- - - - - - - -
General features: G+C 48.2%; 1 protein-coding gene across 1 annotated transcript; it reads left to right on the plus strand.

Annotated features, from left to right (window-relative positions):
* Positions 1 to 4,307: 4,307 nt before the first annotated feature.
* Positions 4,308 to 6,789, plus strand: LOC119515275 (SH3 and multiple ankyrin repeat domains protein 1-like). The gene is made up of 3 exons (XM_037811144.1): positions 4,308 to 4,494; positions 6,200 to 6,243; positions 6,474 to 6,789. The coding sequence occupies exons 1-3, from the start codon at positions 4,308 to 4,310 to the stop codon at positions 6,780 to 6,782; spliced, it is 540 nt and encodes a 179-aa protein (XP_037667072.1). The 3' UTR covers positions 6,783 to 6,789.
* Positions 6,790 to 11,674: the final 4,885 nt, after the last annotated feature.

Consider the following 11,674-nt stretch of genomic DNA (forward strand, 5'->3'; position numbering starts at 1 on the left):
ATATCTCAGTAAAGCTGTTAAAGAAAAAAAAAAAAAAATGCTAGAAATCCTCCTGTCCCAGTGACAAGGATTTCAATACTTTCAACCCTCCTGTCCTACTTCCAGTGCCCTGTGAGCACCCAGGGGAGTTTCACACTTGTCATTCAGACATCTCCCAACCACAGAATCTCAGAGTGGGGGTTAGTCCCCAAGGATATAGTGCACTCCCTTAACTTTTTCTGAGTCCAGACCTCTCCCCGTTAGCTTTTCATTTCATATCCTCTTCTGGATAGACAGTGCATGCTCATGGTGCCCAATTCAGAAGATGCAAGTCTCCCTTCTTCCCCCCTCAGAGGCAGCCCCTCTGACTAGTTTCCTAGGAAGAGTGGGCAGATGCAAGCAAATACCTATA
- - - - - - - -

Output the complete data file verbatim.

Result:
General features: G+C 48.2%; 1 protein-coding gene across 1 annotated transcript; it reads left to right on the plus strand.

Annotated features, from left to right (window-relative positions):
* Positions 1 to 4,307: 4,307 nt before the first annotated feature.
* Positions 4,308 to 6,789, plus strand: LOC119515275 (SH3 and multiple ankyrin repeat domains protein 1-like). The gene is made up of 3 exons (XM_037811144.1): positions 4,308 to 4,494; positions 6,200 to 6,243; positions 6,474 to 6,789. The coding sequence occupies exons 1-3, from the start codon at positions 4,308 to 4,310 to the stop codon at positions 6,780 to 6,782; spliced, it is 540 nt and encodes a 179-aa protein (XP_037667072.1). The 3' UTR covers positions 6,783 to 6,789.
* Positions 6,790 to 11,674: the final 4,885 nt, after the last annotated feature.

Consider the following 11,674-nt stretch of genomic DNA (forward strand, 5'->3'; position numbering starts at 1 on the left):
ATATCTCAGTAAAGCTGTTAAAGAAAAAAAAAAAAAAATGCTAGAAATCCTCCTGTCCCAGTGACAAGGATTTCAATACTTTCAACCCTCCTGTCCTACTTCCAGTGCCCTGTGAGCACCCAGGGGAGTTTCACACTTGTCATTCAGACATCTCCCAACCACAGAATCTCAGAGTGGGGGTTAGTCCCCAAGGATATAGTGCACTCCCTTAACTTTTTCTGAGTCCAGACCTCTCCCCGTTAGCTTTTCATTTCATATCCTCTTCTGGATAGACAGTGCATGCTCATGGTGCCCAATTCAGAAGATGCAAGTCTCCCTTCTTCCCCCCTCAGAGGCAGCCCCTCTGACTAGTTTCCTAGGAAGAGTGGGCAGATGCAAGCAAATACCTATA